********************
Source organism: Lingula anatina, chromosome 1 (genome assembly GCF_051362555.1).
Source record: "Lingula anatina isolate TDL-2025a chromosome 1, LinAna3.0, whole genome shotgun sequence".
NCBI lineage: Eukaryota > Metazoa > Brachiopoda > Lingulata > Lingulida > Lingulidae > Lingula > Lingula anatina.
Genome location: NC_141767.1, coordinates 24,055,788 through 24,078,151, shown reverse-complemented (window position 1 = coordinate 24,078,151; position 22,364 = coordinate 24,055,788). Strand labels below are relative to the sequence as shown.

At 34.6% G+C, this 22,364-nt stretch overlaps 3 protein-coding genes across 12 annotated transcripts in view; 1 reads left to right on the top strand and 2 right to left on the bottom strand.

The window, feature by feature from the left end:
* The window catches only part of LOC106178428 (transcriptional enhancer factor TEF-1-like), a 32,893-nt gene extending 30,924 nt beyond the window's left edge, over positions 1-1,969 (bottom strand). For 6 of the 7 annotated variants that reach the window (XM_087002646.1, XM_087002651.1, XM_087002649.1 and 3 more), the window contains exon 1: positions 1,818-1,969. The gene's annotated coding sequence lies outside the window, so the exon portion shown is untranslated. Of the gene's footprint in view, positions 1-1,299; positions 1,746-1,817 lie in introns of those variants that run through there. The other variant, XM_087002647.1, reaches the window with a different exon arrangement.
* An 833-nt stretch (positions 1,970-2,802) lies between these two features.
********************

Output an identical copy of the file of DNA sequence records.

Source organism: Lingula anatina, chromosome 1 (genome assembly GCF_051362555.1).
Source record: "Lingula anatina isolate TDL-2025a chromosome 1, LinAna3.0, whole genome shotgun sequence".
NCBI lineage: Eukaryota > Metazoa > Brachiopoda > Lingulata > Lingulida > Lingulidae > Lingula > Lingula anatina.
Genome location: NC_141767.1, coordinates 24,055,788 through 24,078,151, shown reverse-complemented (window position 1 = coordinate 24,078,151; position 22,364 = coordinate 24,055,788). Strand labels below are relative to the sequence as shown.

At 34.6% G+C, this 22,364-nt stretch overlaps 3 protein-coding genes across 12 annotated transcripts in view; 1 reads left to right on the top strand and 2 right to left on the bottom strand.

The window, feature by feature from the left end:
* The window catches only part of LOC106178428 (transcriptional enhancer factor TEF-1-like), a 32,893-nt gene extending 30,924 nt beyond the window's left edge, over positions 1-1,969 (bottom strand). For 6 of the 7 annotated variants that reach the window (XM_087002646.1, XM_087002651.1, XM_087002649.1 and 3 more), the window contains exon 1: positions 1,818-1,969. The gene's annotated coding sequence lies outside the window, so the exon portion shown is untranslated. Of the gene's footprint in view, positions 1-1,299; positions 1,746-1,817 lie in introns of those variants that run through there. The other variant, XM_087002647.1, reaches the window with a different exon arrangement.
* An 833-nt stretch (positions 1,970-2,802) lies between these two features.